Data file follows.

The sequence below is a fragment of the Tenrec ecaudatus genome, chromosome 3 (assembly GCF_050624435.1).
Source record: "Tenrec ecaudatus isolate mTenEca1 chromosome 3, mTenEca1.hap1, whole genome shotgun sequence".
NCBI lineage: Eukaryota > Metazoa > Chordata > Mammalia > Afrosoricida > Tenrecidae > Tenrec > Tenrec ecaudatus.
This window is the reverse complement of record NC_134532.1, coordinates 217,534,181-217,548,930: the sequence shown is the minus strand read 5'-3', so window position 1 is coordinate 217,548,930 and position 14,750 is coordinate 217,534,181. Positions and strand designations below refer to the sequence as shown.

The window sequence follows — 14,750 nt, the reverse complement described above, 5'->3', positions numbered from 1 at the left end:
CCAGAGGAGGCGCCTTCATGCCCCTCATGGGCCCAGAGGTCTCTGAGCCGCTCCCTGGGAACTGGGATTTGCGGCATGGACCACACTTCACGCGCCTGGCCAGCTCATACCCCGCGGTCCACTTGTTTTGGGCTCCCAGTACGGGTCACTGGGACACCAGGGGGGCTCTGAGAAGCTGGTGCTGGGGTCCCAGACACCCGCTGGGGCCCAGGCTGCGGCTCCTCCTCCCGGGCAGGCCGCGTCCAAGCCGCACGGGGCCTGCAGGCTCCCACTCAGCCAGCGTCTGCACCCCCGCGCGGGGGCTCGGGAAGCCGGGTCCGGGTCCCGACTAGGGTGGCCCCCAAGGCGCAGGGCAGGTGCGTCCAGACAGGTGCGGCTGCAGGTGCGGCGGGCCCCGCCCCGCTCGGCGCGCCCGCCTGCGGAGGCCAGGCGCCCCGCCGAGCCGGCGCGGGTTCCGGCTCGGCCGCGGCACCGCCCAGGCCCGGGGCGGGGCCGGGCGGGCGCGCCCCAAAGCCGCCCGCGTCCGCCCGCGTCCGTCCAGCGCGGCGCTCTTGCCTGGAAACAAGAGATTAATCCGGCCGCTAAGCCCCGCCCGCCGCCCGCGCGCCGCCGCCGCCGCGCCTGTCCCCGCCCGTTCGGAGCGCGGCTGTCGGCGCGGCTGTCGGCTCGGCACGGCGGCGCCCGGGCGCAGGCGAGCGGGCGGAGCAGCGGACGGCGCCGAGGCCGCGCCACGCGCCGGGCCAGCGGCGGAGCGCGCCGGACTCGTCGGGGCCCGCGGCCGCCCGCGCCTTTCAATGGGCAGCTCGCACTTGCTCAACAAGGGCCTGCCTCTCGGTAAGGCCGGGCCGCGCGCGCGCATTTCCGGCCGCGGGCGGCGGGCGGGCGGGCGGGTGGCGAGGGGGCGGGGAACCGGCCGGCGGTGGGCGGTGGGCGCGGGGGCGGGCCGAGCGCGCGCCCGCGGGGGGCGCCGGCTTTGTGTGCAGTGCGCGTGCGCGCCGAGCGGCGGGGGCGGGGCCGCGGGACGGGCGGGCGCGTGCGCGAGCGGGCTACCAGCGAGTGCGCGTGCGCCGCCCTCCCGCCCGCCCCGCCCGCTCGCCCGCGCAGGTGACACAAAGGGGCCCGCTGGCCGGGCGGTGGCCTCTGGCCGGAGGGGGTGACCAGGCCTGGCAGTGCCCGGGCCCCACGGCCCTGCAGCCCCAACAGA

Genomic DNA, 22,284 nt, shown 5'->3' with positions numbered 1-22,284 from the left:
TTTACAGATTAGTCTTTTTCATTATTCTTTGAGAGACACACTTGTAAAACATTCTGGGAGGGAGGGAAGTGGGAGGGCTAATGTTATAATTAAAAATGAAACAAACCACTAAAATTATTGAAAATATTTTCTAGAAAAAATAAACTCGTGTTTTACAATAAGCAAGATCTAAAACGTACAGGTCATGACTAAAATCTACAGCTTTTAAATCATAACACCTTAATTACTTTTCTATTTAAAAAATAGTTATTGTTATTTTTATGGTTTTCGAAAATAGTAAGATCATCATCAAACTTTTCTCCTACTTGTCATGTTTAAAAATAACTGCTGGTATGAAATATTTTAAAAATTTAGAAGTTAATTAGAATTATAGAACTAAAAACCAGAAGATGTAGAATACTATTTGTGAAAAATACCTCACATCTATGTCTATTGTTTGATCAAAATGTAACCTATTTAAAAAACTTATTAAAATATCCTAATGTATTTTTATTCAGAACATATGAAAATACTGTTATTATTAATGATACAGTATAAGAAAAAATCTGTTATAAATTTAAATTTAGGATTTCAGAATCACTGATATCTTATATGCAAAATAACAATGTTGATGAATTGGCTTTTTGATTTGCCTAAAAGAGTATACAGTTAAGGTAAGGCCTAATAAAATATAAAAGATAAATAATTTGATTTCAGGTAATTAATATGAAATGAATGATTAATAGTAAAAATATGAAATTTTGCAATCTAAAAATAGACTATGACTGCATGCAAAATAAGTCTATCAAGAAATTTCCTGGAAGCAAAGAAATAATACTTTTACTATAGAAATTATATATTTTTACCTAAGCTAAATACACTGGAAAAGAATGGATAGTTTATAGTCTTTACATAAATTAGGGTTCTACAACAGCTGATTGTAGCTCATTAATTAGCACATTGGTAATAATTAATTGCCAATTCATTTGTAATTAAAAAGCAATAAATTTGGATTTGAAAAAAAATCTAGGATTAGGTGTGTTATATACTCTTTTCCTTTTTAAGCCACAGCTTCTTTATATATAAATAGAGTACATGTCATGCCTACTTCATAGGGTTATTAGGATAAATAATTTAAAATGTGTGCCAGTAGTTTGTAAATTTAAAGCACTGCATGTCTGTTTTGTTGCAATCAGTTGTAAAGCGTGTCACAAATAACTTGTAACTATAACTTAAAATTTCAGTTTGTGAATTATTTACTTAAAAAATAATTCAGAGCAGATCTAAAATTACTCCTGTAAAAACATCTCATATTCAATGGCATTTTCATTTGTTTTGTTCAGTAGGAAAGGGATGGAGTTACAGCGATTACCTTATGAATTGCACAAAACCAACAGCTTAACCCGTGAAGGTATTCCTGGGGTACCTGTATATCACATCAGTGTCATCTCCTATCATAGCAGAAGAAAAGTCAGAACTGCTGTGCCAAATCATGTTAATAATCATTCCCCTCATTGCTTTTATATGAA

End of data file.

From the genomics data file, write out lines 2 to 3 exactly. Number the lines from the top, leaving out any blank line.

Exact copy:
Source record: "Tenrec ecaudatus isolate mTenEca1 chromosome 3, mTenEca1.hap1, whole genome shotgun sequence".
NCBI lineage: Eukaryota > Metazoa > Chordata > Mammalia > Afrosoricida > Tenrecidae > Tenrec > Tenrec ecaudatus.